She quickly moved on to bigger mountains with higher levels of difficulty, and that's where the need to push forward — both physically and mentally — began. The risk of what Davis does is real. When Davis was stuck on the side of Fitzroy waiting out the snowstorm, she thought about climbers who had died during the attempt, one of whom's frozen body remained close to where she sat; no one was able to retrieve it. In 2013, Davis' second husband, Mario Richard, died during a wingsuit jump in Italy. No matter how much preparation someone has, one slip or absent-minded mistake can turn into tragedy. Moving on from Richard's accident was the hardest thing she's had to do, Davis said. 

Still, she persists, because it's all she knows how to do. 

"My parents (Virgil Davis and Connie Davis) have struggled with it," Davis said. "It's been 30 years now, so they have slowly gotten used to it, but they still have some concerns. And at the beginning it was, 'This whole thing is dangerous. Where are you going all the time? You're in some foreign country and not getting a good job? What are you going to do?' It was extremely hard for them."

Davis spent many of her early climbing years living out of a hand-me-down Oldsmobile in Moab, Utah, training as much as she could while waiting tables for just enough money to afford food, beverages and a little bit of gear. Earlier, Davis worked as a teaching assistant for a small stipend while getting her master's degree in literature at Colorado State University. At all times she kept her overhead as low as possible, Davis said, and still does.  

Thirty years later, Davis has indeed made it work, but she's not one to look back on her accomplishments satisfied, or at all. Davis married her third husband, skydiving instructor Ian Mitchard, in November 2018, and she said Mitchard often encourages her to be happy with what she's done. 

Davis, a self-professed perfectionist, is not, usually reflecting on her deeds with little more than a shrug, or pivoting to thoughts about a new challenge that hasn't gone as well as she would like. 

"I think having an analytic and evaluation-based approach is important for safety, success and achievement," Davis said. "But it also can be hard to get excited about yourself. There's more humility than there is self-congratulation."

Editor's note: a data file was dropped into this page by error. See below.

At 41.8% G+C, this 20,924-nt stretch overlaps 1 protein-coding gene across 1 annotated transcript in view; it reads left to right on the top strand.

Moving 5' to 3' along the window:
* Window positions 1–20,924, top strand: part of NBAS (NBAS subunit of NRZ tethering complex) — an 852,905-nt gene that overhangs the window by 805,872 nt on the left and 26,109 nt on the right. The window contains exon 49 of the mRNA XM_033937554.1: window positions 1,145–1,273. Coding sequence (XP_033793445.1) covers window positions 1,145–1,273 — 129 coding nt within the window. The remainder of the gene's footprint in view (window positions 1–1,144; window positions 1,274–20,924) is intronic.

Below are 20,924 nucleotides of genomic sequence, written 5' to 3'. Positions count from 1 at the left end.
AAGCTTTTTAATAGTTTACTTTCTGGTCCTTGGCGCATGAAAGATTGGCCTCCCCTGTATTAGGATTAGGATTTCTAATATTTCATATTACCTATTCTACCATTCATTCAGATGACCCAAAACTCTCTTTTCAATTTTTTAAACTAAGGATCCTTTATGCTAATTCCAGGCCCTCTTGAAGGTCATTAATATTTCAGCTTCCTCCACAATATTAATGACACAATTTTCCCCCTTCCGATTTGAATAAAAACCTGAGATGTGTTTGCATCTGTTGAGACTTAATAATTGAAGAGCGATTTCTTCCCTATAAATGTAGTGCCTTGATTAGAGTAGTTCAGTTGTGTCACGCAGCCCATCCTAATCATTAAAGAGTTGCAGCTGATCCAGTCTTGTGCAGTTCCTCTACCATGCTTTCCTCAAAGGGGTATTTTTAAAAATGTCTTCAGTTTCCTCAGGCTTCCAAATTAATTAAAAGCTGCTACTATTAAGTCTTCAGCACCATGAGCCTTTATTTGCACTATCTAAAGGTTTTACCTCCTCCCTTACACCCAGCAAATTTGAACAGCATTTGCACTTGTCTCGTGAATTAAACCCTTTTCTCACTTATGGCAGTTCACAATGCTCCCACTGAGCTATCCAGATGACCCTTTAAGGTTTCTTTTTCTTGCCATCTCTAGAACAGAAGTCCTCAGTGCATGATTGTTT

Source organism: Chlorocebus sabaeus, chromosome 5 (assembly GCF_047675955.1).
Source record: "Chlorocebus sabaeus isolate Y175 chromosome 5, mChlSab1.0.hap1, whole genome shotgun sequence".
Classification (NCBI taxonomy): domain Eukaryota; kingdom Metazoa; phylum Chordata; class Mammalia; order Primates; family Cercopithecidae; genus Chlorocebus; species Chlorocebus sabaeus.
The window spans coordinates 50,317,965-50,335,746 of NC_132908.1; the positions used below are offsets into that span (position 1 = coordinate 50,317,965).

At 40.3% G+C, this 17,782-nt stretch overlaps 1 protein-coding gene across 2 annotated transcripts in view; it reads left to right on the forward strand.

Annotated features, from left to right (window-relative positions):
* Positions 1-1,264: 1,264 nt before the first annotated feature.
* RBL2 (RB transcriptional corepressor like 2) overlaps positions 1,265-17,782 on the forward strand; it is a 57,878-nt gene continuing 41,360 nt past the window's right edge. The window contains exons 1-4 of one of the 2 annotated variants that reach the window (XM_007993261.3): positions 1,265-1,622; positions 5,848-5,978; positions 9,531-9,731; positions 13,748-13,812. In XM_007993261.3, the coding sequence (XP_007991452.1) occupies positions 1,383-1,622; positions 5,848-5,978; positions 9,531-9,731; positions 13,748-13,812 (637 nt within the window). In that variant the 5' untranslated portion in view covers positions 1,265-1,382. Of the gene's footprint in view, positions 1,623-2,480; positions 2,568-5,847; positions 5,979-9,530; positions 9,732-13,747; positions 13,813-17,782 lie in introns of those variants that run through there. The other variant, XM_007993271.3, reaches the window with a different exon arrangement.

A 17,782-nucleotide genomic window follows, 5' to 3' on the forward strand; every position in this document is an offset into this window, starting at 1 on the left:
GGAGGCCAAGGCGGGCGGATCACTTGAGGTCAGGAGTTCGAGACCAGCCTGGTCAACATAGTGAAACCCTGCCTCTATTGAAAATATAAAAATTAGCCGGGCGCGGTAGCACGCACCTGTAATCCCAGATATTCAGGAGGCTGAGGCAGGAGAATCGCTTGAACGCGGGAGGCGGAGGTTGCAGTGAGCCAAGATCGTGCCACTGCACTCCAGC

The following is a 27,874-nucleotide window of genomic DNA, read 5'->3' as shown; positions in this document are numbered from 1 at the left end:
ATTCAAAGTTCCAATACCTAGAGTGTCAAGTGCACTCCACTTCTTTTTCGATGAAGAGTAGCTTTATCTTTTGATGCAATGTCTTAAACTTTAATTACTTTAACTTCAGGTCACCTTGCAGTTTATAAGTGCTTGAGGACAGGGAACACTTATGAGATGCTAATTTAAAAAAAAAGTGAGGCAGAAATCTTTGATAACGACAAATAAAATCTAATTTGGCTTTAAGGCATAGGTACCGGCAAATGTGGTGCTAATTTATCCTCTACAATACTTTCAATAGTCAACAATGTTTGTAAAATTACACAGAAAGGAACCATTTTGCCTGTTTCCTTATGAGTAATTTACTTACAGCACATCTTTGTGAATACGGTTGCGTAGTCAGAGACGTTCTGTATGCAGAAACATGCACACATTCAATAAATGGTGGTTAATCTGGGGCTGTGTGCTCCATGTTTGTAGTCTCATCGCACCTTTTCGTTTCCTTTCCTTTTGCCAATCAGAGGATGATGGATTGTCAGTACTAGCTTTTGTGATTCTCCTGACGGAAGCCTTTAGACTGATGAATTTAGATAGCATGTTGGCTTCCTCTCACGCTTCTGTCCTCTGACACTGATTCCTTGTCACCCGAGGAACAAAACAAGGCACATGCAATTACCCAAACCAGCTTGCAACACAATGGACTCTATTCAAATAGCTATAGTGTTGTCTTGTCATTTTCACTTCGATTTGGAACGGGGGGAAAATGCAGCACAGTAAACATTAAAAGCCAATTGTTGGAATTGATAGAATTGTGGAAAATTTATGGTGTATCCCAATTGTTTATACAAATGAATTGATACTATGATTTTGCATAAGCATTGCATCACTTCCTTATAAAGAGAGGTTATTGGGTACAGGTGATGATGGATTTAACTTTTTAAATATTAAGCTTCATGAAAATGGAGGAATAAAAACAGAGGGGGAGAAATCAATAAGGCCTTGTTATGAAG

Eventually, the push forward will stop, either by choice or by the forces of nature. Davis said she knows that one day, she will no longer have the skill she once did, and that fact may increase the risk to a point where it no longer makes sense to continue. But she's been saying variations on "This won't last" for 30 years. It's now 2023, and she's still going. Davis said she feels as capable as she ever has. 

Until that changes, saying "enough" won't even enter her mind. 

"I hear people say, 'Oh, I'm injured, and it's because I'm getting older,'" Davis said. "But you got injured 30 years ago, too. That's part of being an athlete. Why does it (being older) mean you can't get better? It doesn't make any sense. 

"We get into this mentality and I don't think it's the right way to look at it. Maybe, physically, we can continue to take care of ourselves and improve. It seems like that so far, for me."



Ryan Kohn

Ryan Kohn is the sports editor for Sarasota and East County and a Missouri School of Journalism graduate. He was born and raised in Olney, Maryland. His biggest inspirations are Wright Thompson and Alex Ovechkin. His strongest belief is that mint chip ice cream is unbeatable.